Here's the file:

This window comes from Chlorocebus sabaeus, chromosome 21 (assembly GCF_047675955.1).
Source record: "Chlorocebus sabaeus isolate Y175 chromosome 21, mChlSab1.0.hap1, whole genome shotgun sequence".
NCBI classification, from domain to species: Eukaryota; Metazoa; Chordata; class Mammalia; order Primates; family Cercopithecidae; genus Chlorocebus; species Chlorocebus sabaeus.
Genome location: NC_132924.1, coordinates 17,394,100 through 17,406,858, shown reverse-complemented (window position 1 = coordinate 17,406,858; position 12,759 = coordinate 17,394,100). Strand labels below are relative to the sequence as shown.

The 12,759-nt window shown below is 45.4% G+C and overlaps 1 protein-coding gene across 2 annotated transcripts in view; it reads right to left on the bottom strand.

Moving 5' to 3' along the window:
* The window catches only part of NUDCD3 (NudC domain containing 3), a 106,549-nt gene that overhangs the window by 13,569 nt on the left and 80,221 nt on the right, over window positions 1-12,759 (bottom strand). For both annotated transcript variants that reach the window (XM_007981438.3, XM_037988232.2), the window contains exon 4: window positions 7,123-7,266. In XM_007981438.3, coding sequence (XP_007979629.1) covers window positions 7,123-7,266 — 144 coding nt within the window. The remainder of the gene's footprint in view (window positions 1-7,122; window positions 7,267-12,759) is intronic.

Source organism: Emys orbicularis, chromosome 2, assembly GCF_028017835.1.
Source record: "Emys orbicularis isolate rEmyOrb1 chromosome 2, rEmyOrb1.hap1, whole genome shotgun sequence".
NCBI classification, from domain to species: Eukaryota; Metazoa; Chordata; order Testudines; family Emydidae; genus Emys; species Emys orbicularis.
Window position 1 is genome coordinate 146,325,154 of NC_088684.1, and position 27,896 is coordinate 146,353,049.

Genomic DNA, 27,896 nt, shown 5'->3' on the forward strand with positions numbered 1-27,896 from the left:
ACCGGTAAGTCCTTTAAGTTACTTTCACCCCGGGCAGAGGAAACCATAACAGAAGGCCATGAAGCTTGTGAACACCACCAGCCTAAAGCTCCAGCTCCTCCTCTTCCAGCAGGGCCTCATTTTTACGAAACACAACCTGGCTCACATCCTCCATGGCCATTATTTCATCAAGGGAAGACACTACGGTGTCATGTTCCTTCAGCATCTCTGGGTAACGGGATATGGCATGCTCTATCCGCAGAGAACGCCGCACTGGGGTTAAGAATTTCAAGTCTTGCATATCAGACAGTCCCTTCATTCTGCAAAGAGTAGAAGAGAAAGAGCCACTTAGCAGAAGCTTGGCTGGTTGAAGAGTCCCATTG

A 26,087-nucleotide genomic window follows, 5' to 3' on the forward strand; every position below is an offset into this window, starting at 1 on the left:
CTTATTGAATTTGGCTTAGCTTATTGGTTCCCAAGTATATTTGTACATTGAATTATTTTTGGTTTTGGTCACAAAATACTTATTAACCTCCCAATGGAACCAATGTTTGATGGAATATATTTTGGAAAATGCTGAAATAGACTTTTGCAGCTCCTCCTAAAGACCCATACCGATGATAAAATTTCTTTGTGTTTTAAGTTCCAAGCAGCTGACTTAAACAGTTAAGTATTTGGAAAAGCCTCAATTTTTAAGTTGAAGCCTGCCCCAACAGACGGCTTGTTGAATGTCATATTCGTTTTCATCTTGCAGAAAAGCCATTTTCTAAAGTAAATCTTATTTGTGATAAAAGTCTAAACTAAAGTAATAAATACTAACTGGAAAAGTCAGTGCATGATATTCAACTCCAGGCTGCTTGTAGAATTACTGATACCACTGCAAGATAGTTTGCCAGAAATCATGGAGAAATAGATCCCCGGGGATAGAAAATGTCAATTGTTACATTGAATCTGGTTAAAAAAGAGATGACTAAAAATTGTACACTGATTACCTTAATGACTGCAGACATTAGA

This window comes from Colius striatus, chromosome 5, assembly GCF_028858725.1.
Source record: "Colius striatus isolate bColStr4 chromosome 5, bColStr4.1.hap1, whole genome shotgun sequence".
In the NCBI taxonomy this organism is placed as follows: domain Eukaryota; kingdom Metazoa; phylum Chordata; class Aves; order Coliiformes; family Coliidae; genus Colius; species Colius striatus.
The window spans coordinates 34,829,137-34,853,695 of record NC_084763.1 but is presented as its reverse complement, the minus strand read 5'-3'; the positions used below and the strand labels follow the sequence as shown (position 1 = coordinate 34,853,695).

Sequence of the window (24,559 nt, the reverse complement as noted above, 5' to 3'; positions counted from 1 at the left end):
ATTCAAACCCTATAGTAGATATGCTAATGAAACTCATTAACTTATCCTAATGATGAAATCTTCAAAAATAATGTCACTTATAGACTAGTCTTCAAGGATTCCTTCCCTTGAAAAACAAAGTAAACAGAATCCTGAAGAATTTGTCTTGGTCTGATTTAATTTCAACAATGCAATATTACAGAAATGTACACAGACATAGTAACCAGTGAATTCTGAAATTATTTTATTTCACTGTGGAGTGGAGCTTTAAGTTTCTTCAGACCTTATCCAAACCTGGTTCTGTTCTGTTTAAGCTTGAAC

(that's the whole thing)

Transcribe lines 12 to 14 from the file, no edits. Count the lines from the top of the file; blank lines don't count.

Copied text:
Genomic DNA, 27,896 nt, shown 5'->3' on the forward strand with positions numbered 1-27,896 from the left:
ACCGGTAAGTCCTTTAAGTTACTTTCACCCCGGGCAGAGGAAACCATAACAGAAGGCCATGAAGCTTGTGAACACCACCAGCCTAAAGCTCCAGCTCCTCCTCTTCCAGCAGGGCCTCATTTTTACGAAACACAACCTGGCTCACATCCTCCATGGCCATTATTTCATCAAGGGAAGACACTACGGTGTCATGTTCCTTCAGCATCTCTGGGTAACGGGATATGGCATGCTCTATCCGCAGAGAACGCCGCACTGGGGTTAAGAATTTCAAGTCTTGCATATCAGACAGTCCCTTCATTCTGCAAAGAGTAGAAGAGAAAGAGCCACTTAGCAGAAGCTTGGCTGGTTGAAGAGTCCCATTG

A 26,087-nucleotide genomic window follows, 5' to 3' on the forward strand; every position below is an offset into this window, starting at 1 on the left: